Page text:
She goes on to say that she would look into the mirror and see only flaws: fat and pimples. She describes how she would wrap her two hands around her thighs “at least 5 times every day” to make sure her fingers could still touch when stretched around her thigh. She was, in a word, obsessed.

Robertson says the pressure of society’s image-obession, made worse by social media, contributed to her wrong thinking about her body image. “I personally think our culture has created a perspective that is so far off from what we were created for,” she says. “We search a screen for someone’s heart, but all we find is comments, memes, sub-tweets, twitter-wars, articles and edited photos.”

“We’ve completely swapped out people for profiles, and my fear is we don’t even realize it or consider how a profile does not always display the things that make a human, human.”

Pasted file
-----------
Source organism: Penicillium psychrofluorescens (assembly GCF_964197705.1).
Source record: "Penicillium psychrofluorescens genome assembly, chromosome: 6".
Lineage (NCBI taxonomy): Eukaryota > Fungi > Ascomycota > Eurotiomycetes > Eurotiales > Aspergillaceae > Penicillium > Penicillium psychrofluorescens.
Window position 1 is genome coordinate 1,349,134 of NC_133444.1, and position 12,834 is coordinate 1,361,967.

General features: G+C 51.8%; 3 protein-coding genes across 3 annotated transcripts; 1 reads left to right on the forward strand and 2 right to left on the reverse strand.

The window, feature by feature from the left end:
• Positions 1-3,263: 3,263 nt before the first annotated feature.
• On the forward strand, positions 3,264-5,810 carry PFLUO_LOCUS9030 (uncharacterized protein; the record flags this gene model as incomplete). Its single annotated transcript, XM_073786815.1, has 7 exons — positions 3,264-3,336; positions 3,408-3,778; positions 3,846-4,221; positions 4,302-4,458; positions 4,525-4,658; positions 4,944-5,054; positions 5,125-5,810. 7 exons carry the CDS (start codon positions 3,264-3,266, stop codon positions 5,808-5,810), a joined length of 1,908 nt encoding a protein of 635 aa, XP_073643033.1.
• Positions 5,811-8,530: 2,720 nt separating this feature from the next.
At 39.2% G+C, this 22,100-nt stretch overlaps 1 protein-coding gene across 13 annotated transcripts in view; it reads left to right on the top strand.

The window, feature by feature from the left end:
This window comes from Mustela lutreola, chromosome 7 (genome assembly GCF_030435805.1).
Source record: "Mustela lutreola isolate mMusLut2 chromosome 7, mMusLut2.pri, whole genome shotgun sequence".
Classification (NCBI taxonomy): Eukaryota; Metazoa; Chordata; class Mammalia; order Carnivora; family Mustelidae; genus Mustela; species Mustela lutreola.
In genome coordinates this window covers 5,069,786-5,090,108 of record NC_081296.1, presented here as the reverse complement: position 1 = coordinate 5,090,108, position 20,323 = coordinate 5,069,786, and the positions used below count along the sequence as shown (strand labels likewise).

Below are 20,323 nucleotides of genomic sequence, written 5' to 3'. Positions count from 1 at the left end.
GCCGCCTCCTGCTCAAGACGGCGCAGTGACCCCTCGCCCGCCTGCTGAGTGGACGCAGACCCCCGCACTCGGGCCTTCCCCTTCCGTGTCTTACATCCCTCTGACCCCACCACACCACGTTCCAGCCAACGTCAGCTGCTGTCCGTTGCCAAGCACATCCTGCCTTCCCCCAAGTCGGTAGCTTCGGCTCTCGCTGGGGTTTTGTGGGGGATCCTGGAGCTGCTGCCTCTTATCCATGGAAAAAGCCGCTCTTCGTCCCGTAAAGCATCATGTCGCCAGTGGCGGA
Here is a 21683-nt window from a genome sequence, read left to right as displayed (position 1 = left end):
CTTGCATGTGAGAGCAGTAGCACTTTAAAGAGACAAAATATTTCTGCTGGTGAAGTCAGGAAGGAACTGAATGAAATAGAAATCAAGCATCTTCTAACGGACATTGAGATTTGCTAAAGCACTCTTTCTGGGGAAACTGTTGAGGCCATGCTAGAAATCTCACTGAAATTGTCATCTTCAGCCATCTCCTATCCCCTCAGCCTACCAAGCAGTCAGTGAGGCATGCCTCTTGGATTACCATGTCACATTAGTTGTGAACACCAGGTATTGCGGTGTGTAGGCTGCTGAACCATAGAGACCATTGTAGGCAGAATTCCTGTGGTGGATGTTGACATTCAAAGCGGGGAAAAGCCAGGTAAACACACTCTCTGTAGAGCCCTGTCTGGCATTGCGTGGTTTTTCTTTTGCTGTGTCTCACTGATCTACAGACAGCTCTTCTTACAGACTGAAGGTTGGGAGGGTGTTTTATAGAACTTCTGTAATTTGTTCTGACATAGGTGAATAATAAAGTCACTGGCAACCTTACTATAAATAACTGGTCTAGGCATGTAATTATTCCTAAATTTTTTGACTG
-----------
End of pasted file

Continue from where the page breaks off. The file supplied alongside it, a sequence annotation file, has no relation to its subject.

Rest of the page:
I feel like what Sadie says there is the most IMPORTANT part for our daughters to understand today. They are growing up in a society and with peers who value IMAGE above all else. Selfies, cute poses, good lighting, Instagram, Snapchat FILTERS, anything but the REAL thing. We work so hard to hide what is REAL about our appearance from others…how can we act surprised when we begin to hate all the “imperfections” we’re all made with?

Robertson describes how her obsession with outer beauty made her insides ugly: her eating disorder led to great fear and anxiety as well. Finally, after a year or so of battling, things came to a head, and she cried out to God. “The day I prayed for the Lord to enlighten my eyes to see His standard of beauty, is the day my whole life changed,” she says. “But like I have said many times, in order to experience Gods beauty, you have to exhale your ugly.